I stupidly thought this would be rather easy.  I thought that editing was a little bit of a spellcheck, little bit of “put this paragraph over here” and voila!  (Okay – exaggerating again, but you get the picture).

Personally I find it very difficult, and very emotionally draining.  You have an editor who is picking apart your masterpiece, sentence by sentence.  He/she is telling you that some things just don’t work, that some things need improvement, and some things you wrote are just plain wrong.  As an author, I find the emotional part of this process shattering.

But then, you need to pick yourself up, put aside that bit of self-pity, and work on your story, sentence by sentence.  Fixing it up, shoring it up, cutting it down.  Until something much better appears.  This is hard.  Very, very hard.  As hard as those months you spent on that one chapter that never quite worked so you scrubbed it completely.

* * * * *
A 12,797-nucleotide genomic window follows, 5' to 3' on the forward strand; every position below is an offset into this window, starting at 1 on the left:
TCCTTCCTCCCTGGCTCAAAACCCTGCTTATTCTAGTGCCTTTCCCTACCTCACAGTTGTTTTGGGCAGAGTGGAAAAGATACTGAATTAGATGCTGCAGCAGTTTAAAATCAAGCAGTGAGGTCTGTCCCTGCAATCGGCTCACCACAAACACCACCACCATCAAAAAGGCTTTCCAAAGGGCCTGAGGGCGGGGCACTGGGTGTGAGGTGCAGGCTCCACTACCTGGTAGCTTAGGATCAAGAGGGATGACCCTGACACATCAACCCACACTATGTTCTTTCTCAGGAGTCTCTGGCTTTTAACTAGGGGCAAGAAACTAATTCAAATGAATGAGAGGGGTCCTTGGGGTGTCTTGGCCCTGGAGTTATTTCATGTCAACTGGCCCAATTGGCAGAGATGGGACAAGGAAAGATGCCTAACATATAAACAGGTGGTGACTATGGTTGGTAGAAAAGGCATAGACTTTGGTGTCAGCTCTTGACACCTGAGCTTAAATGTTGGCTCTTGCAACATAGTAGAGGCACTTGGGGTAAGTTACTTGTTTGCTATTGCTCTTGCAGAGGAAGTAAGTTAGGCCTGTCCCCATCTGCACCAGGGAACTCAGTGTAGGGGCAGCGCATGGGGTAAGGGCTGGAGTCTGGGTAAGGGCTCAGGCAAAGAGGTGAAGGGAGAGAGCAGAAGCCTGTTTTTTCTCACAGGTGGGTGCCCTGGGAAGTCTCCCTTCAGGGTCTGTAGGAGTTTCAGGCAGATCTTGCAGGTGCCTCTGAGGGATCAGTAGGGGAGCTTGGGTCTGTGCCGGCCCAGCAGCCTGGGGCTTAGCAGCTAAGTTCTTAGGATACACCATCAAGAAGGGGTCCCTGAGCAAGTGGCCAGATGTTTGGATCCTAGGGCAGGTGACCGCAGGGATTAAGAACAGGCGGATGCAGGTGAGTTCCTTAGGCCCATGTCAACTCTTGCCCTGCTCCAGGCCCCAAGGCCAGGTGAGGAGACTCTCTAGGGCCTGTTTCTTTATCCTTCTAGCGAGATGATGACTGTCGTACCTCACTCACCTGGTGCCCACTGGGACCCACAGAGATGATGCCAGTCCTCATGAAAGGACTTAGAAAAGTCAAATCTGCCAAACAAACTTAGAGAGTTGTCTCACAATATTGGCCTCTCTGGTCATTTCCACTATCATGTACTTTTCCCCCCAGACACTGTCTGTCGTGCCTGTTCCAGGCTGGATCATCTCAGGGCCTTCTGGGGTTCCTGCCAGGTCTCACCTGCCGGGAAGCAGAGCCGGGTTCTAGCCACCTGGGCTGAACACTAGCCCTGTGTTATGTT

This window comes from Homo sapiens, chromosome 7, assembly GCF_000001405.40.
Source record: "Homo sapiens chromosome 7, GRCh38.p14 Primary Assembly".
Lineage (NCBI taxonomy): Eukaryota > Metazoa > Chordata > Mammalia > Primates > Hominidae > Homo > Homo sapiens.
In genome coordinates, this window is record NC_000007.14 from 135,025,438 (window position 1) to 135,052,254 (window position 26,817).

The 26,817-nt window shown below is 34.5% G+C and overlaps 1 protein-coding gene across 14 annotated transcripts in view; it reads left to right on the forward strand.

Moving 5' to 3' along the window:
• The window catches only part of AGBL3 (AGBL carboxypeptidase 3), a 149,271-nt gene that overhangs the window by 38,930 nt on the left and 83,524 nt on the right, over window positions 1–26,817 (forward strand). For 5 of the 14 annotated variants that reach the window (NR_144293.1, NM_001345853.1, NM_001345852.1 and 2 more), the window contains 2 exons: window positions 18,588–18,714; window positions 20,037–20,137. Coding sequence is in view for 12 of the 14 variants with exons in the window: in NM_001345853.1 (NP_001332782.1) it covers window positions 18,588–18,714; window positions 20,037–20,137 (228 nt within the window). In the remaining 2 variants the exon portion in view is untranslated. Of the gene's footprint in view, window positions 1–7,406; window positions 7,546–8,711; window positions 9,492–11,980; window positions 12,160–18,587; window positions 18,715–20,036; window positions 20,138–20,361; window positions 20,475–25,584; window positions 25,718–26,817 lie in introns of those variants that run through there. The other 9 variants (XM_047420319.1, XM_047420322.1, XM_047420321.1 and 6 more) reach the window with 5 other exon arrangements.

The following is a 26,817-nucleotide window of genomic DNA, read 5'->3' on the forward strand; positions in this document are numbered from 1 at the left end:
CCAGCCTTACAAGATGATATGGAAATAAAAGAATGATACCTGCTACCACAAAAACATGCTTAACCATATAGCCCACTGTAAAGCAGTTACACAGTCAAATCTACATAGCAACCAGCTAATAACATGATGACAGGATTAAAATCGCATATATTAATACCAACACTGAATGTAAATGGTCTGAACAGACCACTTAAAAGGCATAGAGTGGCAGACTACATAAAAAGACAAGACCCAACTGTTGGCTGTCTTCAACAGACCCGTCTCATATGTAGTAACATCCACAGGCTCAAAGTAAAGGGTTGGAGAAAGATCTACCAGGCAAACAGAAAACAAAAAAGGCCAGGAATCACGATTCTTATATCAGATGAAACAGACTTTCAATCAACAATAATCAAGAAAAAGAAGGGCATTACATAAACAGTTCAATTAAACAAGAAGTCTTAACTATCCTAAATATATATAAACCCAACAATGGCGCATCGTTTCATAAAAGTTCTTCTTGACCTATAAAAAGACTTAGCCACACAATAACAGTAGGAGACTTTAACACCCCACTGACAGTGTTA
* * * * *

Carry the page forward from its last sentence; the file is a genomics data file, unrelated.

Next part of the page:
Step nine:  promo
Difficulty rating:  13/10
Time given to task:  Never ending

Do you know how hard it is to put yourself out there?  To tell people to spend their money on your book?  To tell them that they will enjoy (and hope they do)?  You write blogs (like this one) hoping your name and cover will be seen and picked up.  You chat to readers, to other authors, to reviewers.  You beg and plead for spots on review sites.  You pay for ads.  You bribe people with free copies.

OMG – it is so hard!

At times you want to say – “Just go away!  I just want to write!”  But what good is writing if no one reads?  So you put yourself out there, and wish for the “good old days” when writers banged away at their typewriters and publishers did all the promo.